The internal core is hollow and enclosed by a brown, fibrous and woody layer (endocarp): this is the coconut

CoconutBowls™ reclaiming discarded coconut shells

Another brand who uses coconut as a raw material is CoconutBowls™, that was founded inspired by the opportunity of reducing single use plastics, sourcing sustainable coconut shells and providing jobs for local artisans and farmers. Coconut Bowls factory reclaims discarded coconut shells and turns them into bowls for food, shells that could otherwise be thrown away as a waste or burnt in stocks. Small pieces of coconut and other wooden offcuts from local builders and artisans are also sourced and handcrafted into spoons, forks, knives and chopsticks. Before entering the production process, coconut shells are treated by outside companies to take the flesh and the water out from them, then Coconut Bowls factories cut, clean and sand the coconut shells, turning them into bowls, which are rehydrated using an organic virgin coconut oil polish. Coconut Bowls has achieved carbon neutral shipping through offsetting the carbon created from shipments through the purchase of carbon credits through Cool Effect, a not-for-profit that founds local scientifically validated projects, that contributes to building biogas digesters and offers the access to clean, safe energy for the local communities.

The advantages of using coconut as a raw material

By taking residual material from the coconut in its entirety, producers are able to ensure sustainable harvesting and production processes from start to finish. These methods help to prevent deforestation, which is one of the causes of soil unproductivity over a long period, and they are CO2 neutral. During production, glue and chemical agents do not need to be added, as natural glues are naturally extracted from the coconut itself while subjected to the production phases, cutting one third of the total production costs. Working with coconut waste is  inexpensive: all the sourced materials come from waste, meaning no new trees are planted to meet the required quantities for production. Another significant aspect about coconut by-products is that they’re completely biodegradable and can be easily decomposed. Unlike polyester and plastic materials, it can be broken into smaller parts and mixed in with soil that will absorb it in a few weeks and hold its minerals and micronutrients. The majority of coconut suppliers are based in the Philippines, India, Vietnam, Thailand, Indonesia and Bali, developing countries that can use an extra source of income for farmers. If local companies work together with European facilities to help reduce the amount of waste derived from coconut cultivation, both Western and Eastern countries can benefit from the deal. One of hand, companies get the raw materials for the manufacture of sustainable products, while on the other, the countries of origin are supported in their development goals and artisans are paid for their work according to global standards.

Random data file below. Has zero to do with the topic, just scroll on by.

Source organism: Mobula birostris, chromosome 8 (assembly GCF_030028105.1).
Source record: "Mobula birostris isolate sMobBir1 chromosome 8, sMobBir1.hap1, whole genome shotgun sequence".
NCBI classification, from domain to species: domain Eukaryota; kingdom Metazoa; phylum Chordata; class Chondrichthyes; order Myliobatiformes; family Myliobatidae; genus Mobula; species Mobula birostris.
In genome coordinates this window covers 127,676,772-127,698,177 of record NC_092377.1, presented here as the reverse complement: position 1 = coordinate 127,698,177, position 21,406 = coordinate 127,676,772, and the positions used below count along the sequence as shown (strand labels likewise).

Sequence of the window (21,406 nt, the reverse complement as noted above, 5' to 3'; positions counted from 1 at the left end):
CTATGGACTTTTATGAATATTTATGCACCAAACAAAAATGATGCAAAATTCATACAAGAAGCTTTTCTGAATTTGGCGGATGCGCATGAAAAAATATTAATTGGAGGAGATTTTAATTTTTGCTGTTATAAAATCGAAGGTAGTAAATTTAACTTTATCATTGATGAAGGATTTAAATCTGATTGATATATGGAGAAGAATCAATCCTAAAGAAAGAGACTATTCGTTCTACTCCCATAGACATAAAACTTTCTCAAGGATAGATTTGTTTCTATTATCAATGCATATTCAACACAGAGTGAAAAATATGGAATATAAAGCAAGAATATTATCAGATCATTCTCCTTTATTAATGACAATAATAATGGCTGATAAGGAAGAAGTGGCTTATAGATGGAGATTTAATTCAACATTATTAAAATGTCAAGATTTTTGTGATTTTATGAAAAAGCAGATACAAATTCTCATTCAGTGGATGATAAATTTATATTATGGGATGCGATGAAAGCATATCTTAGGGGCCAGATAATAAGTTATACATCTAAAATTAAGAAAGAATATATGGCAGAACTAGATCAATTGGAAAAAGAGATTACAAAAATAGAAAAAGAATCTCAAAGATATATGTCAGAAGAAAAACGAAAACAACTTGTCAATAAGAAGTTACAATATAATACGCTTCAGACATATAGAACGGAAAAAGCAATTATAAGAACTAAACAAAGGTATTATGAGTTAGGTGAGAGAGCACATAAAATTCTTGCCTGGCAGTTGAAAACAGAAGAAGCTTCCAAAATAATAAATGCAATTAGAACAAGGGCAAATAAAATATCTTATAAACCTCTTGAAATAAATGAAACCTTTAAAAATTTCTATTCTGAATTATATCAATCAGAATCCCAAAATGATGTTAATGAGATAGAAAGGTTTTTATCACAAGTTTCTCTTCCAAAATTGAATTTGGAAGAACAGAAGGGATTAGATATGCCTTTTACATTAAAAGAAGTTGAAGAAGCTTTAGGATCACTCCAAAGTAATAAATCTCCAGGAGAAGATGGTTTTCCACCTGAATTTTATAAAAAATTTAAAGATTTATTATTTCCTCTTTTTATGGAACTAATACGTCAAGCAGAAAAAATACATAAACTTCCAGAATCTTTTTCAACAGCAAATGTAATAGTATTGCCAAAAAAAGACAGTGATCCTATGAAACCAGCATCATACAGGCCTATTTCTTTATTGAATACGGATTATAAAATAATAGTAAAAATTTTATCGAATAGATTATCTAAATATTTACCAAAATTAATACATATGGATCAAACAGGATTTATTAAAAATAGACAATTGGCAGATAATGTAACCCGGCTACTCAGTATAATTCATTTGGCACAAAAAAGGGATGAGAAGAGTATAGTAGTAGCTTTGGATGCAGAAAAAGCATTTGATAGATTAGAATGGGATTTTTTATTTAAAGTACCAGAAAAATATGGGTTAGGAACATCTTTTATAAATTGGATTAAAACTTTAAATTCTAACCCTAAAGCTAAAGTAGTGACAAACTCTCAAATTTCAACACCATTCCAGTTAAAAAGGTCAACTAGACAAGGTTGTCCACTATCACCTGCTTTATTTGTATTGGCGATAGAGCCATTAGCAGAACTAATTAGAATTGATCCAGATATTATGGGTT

The International Coconut Community

The intergovernmental organization of coconut producing countries was founded in 1969 under the aegis of the United Nations Economic and Social Commission for Asia and the Pacific. The International Coconut Community currently includes twenty member countries that account for over ninety percent of world coconut production and international exports. Their objectives include promoting, coordinating and harmonizing all activities of the coconut industry which sustains the lives of millions of small farmers as well as those engaged in production, processing and marketing of coconut products.

Martina Tondo

The writer does not work for, consult, own shares in or receive funding from any company or organization that would benefit from this article.